Bird GuideSandpipersRock Sandpiper

At a Glance

Very similar to the Purple Sandpiper, replacing it in the west. Spends the winter on coastal rocks, sharing this habitat with other 'rockpipers' like Black Turnstone and Surfbird. Rock Sandpiper is more effectively camouflaged than these birds, and is often very hard to spot against the gray boulders. Although it nests in places on the mainland of Alaska, it seems most numerous on Bering Sea islands such as the Pribilofs and the Aleutians.
Sandpiper-like Birds, Sandpipers
Low Concern
Coasts and Shorelines, Tundra and Boreal Habitats
Alaska and The North, California, Northwest, Western Canada
Direct Flight, Hovering, Rapid Wingbeats, Running

Range & Identification

Migration & Range Maps

Those nesting on Pribilofs and Aleutians are apparently short-distance migrants or permanent residents. Mainland breeders go farther south. Some of those wintering on our west coast south of Alaska probably come from Siberia.


8-9" (20-23 cm). In winter almost identical to Purple Sandpiper, identified by range. Summer adults might suggest Dunlin but larger, with dark gray patch on lower breast (not black patch on belly). Rock Sandpipers nesting on Pribilof Islands are larger and paler than those elsewhere in Alaska.
About the size of a Crow, About the size of a Robin
Black, Brown, Gray, White, Yellow
Wing Shape
Pointed, Short, Tapered
Tail Shape
Rounded, Short, Square-tipped, Wedge-shaped

Songs and Calls

Usually silent; low whistled notes sometimes heard in winter.
Call Pattern
Call Type
Buzz, Chirp/Chip, Trill


Rocky shores; nests on mossy tundra. In winter typically on rocky shores or rock jetties, foraging mostly in zone below high-tide mark, especially on mats of algae or among mussels or barnacles. Breeds on tundra, generally on drier and more barren stretches with sparse cover of lichen, moss, grasses.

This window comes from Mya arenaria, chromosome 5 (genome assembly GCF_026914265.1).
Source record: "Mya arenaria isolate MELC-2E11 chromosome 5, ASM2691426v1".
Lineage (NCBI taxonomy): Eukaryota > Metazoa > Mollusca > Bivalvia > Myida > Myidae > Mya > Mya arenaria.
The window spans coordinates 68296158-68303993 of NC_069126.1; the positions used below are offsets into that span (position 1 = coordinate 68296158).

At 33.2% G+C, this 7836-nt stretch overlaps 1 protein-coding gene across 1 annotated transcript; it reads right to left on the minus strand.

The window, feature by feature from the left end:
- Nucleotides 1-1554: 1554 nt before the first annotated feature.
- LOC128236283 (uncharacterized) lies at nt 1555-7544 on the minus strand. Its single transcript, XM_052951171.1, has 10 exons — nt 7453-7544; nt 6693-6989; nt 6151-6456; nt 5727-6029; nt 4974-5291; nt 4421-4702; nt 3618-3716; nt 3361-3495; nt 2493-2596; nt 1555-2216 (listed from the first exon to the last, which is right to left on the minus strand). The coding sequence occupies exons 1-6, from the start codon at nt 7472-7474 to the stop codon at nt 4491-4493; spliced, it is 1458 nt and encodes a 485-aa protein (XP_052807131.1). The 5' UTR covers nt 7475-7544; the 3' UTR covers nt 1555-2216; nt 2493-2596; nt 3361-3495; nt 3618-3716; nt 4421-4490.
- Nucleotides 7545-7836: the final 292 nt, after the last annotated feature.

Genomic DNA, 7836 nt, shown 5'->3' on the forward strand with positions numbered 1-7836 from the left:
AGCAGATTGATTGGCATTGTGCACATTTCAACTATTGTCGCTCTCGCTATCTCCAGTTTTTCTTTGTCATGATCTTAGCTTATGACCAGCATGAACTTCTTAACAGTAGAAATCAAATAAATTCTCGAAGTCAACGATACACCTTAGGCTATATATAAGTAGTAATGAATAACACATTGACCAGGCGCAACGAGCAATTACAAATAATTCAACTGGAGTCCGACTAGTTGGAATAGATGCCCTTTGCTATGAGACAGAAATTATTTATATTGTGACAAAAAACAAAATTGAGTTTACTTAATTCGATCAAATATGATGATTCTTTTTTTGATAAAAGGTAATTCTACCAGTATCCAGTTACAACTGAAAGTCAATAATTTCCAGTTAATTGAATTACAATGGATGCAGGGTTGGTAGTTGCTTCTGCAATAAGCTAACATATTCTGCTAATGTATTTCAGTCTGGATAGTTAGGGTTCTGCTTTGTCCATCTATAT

usually 4. Olive to buff, blotched with brown. Incubation is usually by both sexes, about 20 days. Occasionally only one parent (either one) incubates. If predators threaten nest, adult may perform distraction display, fluttering away as if wing is broken.


may leave the nest within a few hours after hatching. Usually tended by male, rarely by female or by both parents. Young find all their own food. Age at first flight not well known, probably about 3 weeks.

Feeding Behavior

forages by moving about slowly on rocks, or walking on mudflats or tundra. Finds its food visually.


mostly insects and other invertebrates. Insects may be main part of diet on breeding grounds, but also eats crustaceans, mollusks, marine worms. Unlike most sandpipers, also eats some plant material, including berries, seeds, moss, and algae. On migration and winter, diet is mostly small mollusks, crustaceans, and insects.


Male defends territory by flying in wide circle with fluttering wingbeats, giving trilled calls. In aggressive display on ground, male raises one wing. Nest site is on ground on open dry tundra, often on a raised area of lichen or moss. Nest is a deep scrape, usually lined with lichen, leaves, grass. Male begins scrape, female may add some lining.

Climate Vulnerability

Conservation Status

Numbers wintering in the Pacific Northwest have declined since the 1970s.

Climate Map

Audubon’s scientists have used 140 million bird observations and sophisticated climate models to project how climate change will affect the range of the Rock Sandpiper. Learn even more in our Audubon’s Survival By Degrees project.

Climate Threats Facing the Rock Sandpiper

Choose a temperature scenario below to see which threats will affect this species as warming increases. The same climate change-driven threats that put birds at risk will affect other wildlife and people, too.